Q. You mentioned Mildryth there, she seems a very strong woman, did you intend her to be such an imposing person?


A. I am not sure if I would refer to her as imposing as such but yes, she is quite strong.


Q. Was that a conscious decision on your part, to have a strong woman character?


A. No, she just developed that way. I read about Tostig Godwinson's crimes and realised that he could indeed have murdered Mildryth's husband, almost without reproach. These things did go on back then. In pursuing that line it was obvious that Mildryth would indeed have to be a strong woman to survive such a terrible event. She does not wallow in self-pity; she is determined to live her life even when Tostig's shadow falls over her again. It also seemed reasonable to presume that a man like Coenred would not be attracted to a weak woman who bemoaned her constantly or one who spends most of the time as a spectator rather than a participant in events. That would not have interested me as a writer either.


Q. You said that you valued accuracy and 'The Sorrow Song' is based on actual historical events, how much do those events constrain your imaginative writing?


A. There is a level of constraint, that is true, but I prefer to see it not so much as a limiting device but rather as a means for developing self-discipline in writing. I have a narrow set of actual events around which I want to weave a broader series of fictional events as a means of tying both historical and imaginative characters together in a narrative that is, to the reader, both accurate and entertaining. The outcome of the battles cannot be changed, nor the fate of the historical characters, but the stories surrounding each military encounter and the impact of the outcomes of those violent meetings on the ordinary people can be explored in great detail all the same.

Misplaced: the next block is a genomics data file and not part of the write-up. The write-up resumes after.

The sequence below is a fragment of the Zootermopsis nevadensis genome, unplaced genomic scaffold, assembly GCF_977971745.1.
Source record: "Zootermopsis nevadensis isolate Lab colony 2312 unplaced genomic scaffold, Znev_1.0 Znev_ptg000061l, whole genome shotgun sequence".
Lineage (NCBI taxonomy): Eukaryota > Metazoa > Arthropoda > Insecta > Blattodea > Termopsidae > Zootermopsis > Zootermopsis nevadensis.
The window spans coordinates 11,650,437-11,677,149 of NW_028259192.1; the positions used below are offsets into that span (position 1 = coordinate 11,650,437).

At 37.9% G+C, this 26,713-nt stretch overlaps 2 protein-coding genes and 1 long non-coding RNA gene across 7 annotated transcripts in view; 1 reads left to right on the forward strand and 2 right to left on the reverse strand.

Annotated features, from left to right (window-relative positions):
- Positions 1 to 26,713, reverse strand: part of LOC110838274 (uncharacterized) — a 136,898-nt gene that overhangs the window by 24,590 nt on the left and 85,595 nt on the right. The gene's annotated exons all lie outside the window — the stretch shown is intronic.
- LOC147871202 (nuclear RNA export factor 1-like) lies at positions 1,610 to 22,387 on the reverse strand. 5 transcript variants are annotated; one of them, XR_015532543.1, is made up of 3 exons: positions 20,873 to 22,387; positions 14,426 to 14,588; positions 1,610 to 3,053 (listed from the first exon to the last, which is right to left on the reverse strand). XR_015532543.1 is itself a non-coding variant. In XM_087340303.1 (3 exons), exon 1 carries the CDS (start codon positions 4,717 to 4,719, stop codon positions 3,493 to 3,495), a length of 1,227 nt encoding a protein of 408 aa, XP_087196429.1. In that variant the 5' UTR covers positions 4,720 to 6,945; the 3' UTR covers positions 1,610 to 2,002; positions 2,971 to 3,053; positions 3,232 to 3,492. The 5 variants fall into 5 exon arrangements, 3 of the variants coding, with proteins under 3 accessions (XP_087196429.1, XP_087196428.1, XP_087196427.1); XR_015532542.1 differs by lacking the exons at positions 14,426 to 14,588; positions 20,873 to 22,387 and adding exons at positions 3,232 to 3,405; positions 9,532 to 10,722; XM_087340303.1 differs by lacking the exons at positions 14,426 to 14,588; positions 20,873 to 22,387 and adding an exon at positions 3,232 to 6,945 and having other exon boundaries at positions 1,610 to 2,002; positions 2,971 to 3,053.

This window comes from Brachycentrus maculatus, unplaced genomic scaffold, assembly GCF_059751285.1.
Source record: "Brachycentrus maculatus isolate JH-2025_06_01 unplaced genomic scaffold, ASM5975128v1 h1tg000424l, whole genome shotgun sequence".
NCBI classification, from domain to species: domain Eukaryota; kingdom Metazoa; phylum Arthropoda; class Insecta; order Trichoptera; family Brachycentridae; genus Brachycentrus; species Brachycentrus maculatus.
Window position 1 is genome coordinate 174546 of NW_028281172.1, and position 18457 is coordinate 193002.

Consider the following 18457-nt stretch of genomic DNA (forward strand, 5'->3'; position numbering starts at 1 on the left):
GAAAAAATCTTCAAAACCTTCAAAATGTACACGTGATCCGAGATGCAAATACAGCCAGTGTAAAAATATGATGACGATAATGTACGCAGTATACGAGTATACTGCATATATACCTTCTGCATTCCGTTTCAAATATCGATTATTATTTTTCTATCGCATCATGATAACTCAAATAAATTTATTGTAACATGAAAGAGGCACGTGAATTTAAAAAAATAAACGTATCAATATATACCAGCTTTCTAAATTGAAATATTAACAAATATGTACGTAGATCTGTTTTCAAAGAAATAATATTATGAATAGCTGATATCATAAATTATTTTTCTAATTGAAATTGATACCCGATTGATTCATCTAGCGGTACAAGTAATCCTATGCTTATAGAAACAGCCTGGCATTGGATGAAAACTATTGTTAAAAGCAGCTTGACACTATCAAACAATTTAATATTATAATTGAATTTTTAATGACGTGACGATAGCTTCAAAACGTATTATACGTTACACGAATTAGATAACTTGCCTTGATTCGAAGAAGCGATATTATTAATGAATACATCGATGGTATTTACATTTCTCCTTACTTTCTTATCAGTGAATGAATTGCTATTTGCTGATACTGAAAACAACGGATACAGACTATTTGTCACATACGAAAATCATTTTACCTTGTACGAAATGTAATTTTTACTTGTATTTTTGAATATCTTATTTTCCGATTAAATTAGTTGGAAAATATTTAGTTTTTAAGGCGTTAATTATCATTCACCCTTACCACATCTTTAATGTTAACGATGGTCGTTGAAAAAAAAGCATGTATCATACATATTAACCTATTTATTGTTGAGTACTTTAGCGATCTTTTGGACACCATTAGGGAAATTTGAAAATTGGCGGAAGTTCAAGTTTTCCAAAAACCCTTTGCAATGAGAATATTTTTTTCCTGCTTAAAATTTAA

Q. Finally, how does 'The Demon of Harlech' fit in with 'The Sorrow Song Trilogy'?


A. 'The Demon of Harlech' was just fun on my part. Eorl Aelfgar was banished to Ireland by King Edward and he did sail to Wales to form an alliance with King Gruffydd Ap Llewellyn, it seemed logical that he would take his huscarls with him as he planned to intimidate King Edward into rescinding his banishment. I also attended college in Harlech, many years ago, and have a fondness for Gwynedd. Putting the two together I came up with 'The Demon of Harlech', which recounts a fictional adventure experienced by Coenred and his friend Sigbert some 11 years before the historical events of 1066.